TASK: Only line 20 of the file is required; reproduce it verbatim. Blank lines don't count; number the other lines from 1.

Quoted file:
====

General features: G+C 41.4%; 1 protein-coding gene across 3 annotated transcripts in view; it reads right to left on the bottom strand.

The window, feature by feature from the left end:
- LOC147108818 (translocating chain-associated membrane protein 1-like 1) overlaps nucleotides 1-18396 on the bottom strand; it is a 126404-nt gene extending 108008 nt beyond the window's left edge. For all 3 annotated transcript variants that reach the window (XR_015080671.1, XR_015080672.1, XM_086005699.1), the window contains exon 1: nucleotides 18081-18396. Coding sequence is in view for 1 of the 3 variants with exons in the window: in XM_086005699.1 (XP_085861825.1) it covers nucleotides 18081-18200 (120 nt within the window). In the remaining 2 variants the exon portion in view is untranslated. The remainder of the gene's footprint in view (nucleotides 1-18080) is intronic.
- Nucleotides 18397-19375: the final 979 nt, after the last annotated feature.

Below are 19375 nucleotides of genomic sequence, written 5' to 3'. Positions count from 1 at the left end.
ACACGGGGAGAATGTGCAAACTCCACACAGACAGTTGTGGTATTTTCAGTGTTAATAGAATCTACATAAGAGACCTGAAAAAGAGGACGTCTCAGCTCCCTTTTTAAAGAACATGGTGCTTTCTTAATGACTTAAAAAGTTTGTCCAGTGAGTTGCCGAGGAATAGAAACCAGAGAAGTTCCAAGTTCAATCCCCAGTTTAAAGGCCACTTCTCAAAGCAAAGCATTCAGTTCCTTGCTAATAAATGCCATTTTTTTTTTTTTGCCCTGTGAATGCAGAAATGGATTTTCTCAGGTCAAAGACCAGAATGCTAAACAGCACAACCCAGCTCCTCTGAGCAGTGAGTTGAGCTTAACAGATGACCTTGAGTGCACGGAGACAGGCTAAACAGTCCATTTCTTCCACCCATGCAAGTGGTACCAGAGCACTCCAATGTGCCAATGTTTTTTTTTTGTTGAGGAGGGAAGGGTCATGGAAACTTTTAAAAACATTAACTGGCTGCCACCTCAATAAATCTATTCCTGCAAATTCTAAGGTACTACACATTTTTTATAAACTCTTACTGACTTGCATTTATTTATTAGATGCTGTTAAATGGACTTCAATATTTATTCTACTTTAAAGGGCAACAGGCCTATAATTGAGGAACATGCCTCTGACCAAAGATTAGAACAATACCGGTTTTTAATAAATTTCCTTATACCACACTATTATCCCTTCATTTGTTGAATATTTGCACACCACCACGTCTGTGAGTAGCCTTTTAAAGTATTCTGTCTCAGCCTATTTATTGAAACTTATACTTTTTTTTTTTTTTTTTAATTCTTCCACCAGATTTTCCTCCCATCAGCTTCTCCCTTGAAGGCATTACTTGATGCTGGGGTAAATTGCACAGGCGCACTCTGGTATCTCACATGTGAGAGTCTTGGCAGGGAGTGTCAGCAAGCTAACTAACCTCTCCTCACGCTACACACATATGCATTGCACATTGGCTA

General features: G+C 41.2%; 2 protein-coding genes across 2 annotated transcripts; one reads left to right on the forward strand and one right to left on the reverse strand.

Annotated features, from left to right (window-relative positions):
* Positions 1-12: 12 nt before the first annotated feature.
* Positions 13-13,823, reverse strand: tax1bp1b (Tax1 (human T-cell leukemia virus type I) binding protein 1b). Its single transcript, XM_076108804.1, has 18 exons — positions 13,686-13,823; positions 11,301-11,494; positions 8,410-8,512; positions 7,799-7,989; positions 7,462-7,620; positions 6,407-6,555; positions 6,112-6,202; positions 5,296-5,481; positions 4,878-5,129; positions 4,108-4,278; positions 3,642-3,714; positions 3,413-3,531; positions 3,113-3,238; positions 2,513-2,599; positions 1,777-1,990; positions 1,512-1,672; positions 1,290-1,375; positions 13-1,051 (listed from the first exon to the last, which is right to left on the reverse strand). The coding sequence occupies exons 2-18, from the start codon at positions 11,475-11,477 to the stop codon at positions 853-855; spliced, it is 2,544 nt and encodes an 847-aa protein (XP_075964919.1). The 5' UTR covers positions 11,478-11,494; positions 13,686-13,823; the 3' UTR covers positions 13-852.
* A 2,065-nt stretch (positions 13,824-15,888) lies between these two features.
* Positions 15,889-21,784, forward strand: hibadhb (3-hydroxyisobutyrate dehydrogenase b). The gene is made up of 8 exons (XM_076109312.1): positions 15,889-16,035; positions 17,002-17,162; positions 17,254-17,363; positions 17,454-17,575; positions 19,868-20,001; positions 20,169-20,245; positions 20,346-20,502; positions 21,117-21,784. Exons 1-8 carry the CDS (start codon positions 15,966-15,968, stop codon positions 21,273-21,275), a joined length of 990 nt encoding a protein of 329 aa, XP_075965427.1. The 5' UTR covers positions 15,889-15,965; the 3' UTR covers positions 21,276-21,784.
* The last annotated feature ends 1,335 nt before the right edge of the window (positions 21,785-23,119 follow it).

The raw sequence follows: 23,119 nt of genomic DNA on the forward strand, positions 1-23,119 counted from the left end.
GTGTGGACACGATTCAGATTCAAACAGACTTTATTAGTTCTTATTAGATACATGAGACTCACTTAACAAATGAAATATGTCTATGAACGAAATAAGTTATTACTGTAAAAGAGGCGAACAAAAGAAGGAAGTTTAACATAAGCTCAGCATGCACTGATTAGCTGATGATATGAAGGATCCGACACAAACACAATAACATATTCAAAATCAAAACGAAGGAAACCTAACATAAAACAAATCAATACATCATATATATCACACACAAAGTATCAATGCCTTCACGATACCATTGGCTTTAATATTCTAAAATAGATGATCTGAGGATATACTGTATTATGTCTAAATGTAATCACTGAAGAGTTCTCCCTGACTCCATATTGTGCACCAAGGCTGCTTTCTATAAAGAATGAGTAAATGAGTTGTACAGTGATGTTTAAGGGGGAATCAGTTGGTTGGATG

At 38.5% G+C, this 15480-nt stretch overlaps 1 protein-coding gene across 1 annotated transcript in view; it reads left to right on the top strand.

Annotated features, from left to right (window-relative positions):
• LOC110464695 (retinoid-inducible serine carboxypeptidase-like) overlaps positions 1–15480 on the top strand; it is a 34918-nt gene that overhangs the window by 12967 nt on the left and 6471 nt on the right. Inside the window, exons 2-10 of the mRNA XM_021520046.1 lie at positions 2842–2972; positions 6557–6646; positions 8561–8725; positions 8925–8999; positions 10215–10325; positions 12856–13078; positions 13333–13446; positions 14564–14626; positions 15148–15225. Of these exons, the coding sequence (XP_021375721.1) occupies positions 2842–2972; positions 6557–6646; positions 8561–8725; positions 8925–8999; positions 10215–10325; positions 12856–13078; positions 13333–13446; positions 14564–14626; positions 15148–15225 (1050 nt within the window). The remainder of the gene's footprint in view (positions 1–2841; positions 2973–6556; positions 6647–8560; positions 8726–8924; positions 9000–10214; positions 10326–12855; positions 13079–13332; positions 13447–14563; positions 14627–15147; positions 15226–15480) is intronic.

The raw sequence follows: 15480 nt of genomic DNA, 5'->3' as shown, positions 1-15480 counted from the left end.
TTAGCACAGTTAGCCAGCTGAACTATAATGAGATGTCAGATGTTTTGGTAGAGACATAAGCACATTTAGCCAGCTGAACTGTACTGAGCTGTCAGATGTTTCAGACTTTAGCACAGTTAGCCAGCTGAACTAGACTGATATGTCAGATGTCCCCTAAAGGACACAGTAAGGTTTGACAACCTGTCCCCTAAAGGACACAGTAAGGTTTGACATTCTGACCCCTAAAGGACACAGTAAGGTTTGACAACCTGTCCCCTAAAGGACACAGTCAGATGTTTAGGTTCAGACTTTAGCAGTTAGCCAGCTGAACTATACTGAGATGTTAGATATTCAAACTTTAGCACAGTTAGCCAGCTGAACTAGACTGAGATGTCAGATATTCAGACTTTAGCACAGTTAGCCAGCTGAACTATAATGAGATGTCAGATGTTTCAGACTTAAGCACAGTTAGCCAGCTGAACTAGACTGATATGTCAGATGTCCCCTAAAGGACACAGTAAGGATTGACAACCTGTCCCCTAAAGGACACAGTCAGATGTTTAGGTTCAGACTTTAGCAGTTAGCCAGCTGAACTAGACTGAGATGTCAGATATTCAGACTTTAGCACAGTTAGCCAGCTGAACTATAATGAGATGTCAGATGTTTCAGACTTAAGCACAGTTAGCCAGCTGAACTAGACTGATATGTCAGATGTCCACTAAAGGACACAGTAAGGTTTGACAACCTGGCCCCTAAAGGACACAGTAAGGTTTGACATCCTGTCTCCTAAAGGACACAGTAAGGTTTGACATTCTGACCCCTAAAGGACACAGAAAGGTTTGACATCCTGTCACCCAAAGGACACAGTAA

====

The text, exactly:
TTAGCACAGTTAGCCAGCTGAACTATAATGAGATGTCAGATGTTTTGGTAGAGACATAAGCACATTTAGCCAGCTGAACTGTACTGAGCTGTCAGATGTTTCAGACTTTAGCACAGTTAGCCAGCTGAACTAGACTGATATGTCAGATGTCCCCTAAAGGACACAGTAAGGTTTGACAACCTGTCCCCTAAAGGACACAGTAAGGTTTGACATTCTGACCCCTAAAGGACACAGTAAGGTTTGACAACCTGTCCCCTAAAGGACACAGTCAGATGTTTAGGTTCAGACTTTAGCAGTTAGCCAGCTGAACTATACTGAGATGTTAGATATTCAAACTTTAGCACAGTTAGCCAGCTGAACTAGACTGAGATGTCAGATATTCAGACTTTAGCACAGTTAGCCAGCTGAACTATAATGAGATGTCAGATGTTTCAGACTTAAGCACAGTTAGCCAGCTGAACTAGACTGATATGTCAGATGTCCCCTAAAGGACACAGTAAGGATTGACAACCTGTCCCCTAAAGGACACAGTCAGATGTTTAGGTTCAGACTTTAGCAGTTAGCCAGCTGAACTAGACTGAGATGTCAGATATTCAGACTTTAGCACAGTTAGCCAGCTGAACTATAATGAGATGTCAGATGTTTCAGACTTAAGCACAGTTAGCCAGCTGAACTAGACTGATATGTCAGATGTCCACTAAAGGACACAGTAAGGTTTGACAACCTGGCCCCTAAAGGACACAGTAAGGTTTGACATCCTGTCTCCTAAAGGACACAGTAAGGTTTGACATTCTGACCCCTAAAGGACACAGAAAGGTTTGACATCCTGTCACCCAAAGGACACAGTAA